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Lesson 50: 2013 – The Year of Translators
January is the best month to plan new strategies, implement radical changes, or enforce our resolutions. I don’t remember where, but I encountered this question: Is 2013 going to be the best year in your life? It was a title of a self-help article, aiming to motivate us to change our destructive habits and behaviours in the new year. Interestingly enough, a number of steps that are supposed to fix our lives could also work in our business. Is it possible to make 2013 the best year in translation?
There are some steps that we can make that will obviously help us: have clear objectives, know your goal, or develop skills. The article I read recommended three steps that I think are the most productive, though.
One: Identify what you didn’t like about 2012.
Celebrating our successes, exams passed, new clients acquired, or helpful colleagues found is important. But it seems to me that it’s equally important to realise what made 2012 worse than it could be. My personal dislike list is as follows:
1. I didn’t like low rates. I had a number of offers I had to turn down because of insulting rates. We all know that.
2. I didn’t like long payment terms either. For me, NET45 is really the maximum I can stretch to. I had to reject a few offers because they thought NET60 was fine. No, it wasn’t.
3. I didn’t like the way I was treated by my clients. From ‘dear linguist’ emails, through not bothering to confirm the receipt, to very forgetful accountants… I’d do without all that.
Of course, there are other points I didn’t like too much in my professional life, but the rest of them was purely “my fault” (if I agreed to work long hours or do a rush job, there’s only me to blame).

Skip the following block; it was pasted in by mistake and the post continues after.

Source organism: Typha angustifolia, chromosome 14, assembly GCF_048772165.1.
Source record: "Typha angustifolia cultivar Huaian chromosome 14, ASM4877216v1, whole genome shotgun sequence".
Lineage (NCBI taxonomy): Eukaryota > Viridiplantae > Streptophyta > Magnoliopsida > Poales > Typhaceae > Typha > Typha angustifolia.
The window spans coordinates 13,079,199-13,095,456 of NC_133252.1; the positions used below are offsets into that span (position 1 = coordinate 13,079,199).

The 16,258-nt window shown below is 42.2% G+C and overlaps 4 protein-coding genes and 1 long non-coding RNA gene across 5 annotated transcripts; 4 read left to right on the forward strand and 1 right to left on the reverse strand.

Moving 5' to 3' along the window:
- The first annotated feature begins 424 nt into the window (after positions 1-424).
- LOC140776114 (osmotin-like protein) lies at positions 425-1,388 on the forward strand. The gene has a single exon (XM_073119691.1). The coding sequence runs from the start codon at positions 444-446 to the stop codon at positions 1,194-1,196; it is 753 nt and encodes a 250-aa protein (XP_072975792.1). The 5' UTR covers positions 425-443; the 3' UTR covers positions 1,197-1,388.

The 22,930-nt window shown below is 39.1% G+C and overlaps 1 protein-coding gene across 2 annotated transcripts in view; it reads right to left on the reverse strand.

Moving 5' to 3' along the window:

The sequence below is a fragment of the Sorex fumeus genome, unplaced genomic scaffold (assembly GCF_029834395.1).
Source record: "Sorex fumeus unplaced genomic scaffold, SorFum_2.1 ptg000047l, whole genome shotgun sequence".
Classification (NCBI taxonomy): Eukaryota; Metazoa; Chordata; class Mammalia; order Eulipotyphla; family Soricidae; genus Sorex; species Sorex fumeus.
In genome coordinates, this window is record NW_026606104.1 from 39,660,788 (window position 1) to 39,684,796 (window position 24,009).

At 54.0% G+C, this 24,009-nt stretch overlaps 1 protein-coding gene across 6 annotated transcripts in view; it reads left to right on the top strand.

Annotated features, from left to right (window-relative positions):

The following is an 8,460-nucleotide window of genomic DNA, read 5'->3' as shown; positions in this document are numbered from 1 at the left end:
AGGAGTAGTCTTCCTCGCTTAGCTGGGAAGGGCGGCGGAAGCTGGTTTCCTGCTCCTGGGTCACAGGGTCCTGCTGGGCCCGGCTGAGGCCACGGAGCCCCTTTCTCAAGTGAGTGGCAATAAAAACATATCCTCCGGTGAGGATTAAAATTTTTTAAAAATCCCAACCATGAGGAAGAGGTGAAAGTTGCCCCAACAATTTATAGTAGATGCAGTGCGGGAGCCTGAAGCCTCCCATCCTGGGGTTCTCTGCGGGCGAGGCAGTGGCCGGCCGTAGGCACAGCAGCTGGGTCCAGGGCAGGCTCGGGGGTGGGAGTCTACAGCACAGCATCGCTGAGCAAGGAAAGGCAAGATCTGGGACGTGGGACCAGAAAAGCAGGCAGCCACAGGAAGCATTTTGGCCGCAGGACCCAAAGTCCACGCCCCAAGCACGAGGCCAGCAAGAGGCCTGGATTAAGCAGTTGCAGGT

Two: Find the reason for the things you didn’t like about 2012.
The second step that the article recommended in relation to things that bothered us in the previous year was to find their cause. It occurred to me that the sole reason for all the things I didn’t like in 2012 was that the industry is no longer in our hands. I know it’s nothing ground-breaking, but when you think of it… We, translators, do the translation. It’s not our clients, not the agencies, not CAT-tools, but translators. So how did we end up handling the steering wheel of the industry over to people who don’t even translate?
Three: Have a plan how to fix it.
Again, it’s not rocket science or a Nobel-winning invention, but if we manage to give the power back to translators, maybe we could fix the things we don’t like about the industry? If we want 2013 to be the best year in translation, why don’t we just make it so?
I’m going to proclaim 2013 The Year of Translators. It motivates me and gives me more confidence to enforce my strategies and ideas for 2013. It gives me enough power to justify thinking big, to keep up with my rates, to never give in to ridiculous payment terms. And maybe, just maybe, if you think the same, and we make our friends think the same, we’ll get the power back?
I’m already thrilled with the idea of making 2013 The Year of Translators. I have plenty of ideas. The first one is here (psst… really worth having a look if you’d like to improve your business).
What’s the homework for today? Think of a list of things you can do to make 2013 The Year of Translators and post it in the comments below. We can all share and exchange ideas! I’ll post my plan in Lesson 51 next week.